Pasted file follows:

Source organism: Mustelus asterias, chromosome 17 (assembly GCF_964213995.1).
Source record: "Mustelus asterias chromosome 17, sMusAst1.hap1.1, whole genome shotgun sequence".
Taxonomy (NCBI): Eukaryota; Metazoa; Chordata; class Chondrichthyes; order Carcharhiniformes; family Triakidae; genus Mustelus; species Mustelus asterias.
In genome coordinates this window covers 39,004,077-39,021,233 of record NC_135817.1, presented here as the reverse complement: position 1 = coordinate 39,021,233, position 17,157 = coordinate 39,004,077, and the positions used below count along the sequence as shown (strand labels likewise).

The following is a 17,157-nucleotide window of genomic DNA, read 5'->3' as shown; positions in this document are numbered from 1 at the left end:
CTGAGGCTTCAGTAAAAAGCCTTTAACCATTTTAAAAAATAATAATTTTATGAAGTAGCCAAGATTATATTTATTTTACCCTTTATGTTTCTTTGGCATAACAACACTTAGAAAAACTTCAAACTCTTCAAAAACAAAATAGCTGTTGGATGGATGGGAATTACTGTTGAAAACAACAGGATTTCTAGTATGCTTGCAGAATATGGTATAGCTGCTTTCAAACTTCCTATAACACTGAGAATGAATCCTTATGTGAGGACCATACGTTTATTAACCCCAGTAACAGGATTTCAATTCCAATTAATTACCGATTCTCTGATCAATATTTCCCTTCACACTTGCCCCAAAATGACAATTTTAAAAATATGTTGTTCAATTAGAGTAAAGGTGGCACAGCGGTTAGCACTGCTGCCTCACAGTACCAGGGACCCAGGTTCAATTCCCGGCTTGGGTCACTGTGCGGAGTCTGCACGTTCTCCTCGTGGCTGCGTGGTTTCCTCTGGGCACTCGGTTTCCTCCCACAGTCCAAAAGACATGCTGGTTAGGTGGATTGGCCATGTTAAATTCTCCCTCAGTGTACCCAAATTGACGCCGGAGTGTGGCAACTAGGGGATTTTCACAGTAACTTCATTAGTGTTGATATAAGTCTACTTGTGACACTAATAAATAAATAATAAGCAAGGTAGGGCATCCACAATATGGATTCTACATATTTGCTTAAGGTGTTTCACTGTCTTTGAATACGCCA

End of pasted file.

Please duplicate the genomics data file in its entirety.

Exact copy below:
Source organism: Mustelus asterias, chromosome 17 (assembly GCF_964213995.1).
Source record: "Mustelus asterias chromosome 17, sMusAst1.hap1.1, whole genome shotgun sequence".
Taxonomy (NCBI): Eukaryota; Metazoa; Chordata; class Chondrichthyes; order Carcharhiniformes; family Triakidae; genus Mustelus; species Mustelus asterias.
In genome coordinates this window covers 39,004,077-39,021,233 of record NC_135817.1, presented here as the reverse complement: position 1 = coordinate 39,021,233, position 17,157 = coordinate 39,004,077, and the positions used below count along the sequence as shown (strand labels likewise).

The following is a 17,157-nucleotide window of genomic DNA, read 5'->3' as shown; positions in this document are numbered from 1 at the left end:
CTGAGGCTTCAGTAAAAAGCCTTTAACCATTTTAAAAAATAATAATTTTATGAAGTAGCCAAGATTATATTTATTTTACCCTTTATGTTTCTTTGGCATAACAACACTTAGAAAAACTTCAAACTCTTCAAAAACAAAATAGCTGTTGGATGGATGGGAATTACTGTTGAAAACAACAGGATTTCTAGTATGCTTGCAGAATATGGTATAGCTGCTTTCAAACTTCCTATAACACTGAGAATGAATCCTTATGTGAGGACCATACGTTTATTAACCCCAGTAACAGGATTTCAATTCCAATTAATTACCGATTCTCTGATCAATATTTCCCTTCACACTTGCCCCAAAATGACAATTTTAAAAATATGTTGTTCAATTAGAGTAAAGGTGGCACAGCGGTTAGCACTGCTGCCTCACAGTACCAGGGACCCAGGTTCAATTCCCGGCTTGGGTCACTGTGCGGAGTCTGCACGTTCTCCTCGTGGCTGCGTGGTTTCCTCTGGGCACTCGGTTTCCTCCCACAGTCCAAAAGACATGCTGGTTAGGTGGATTGGCCATGTTAAATTCTCCCTCAGTGTACCCAAATTGACGCCGGAGTGTGGCAACTAGGGGATTTTCACAGTAACTTCATTAGTGTTGATATAAGTCTACTTGTGACACTAATAAATAAATAATAAGCAAGGTAGGGCATCCACAATATGGATTCTACATATTTGCTTAAGGTGTTTCACTGTCTTTGAATACGCCA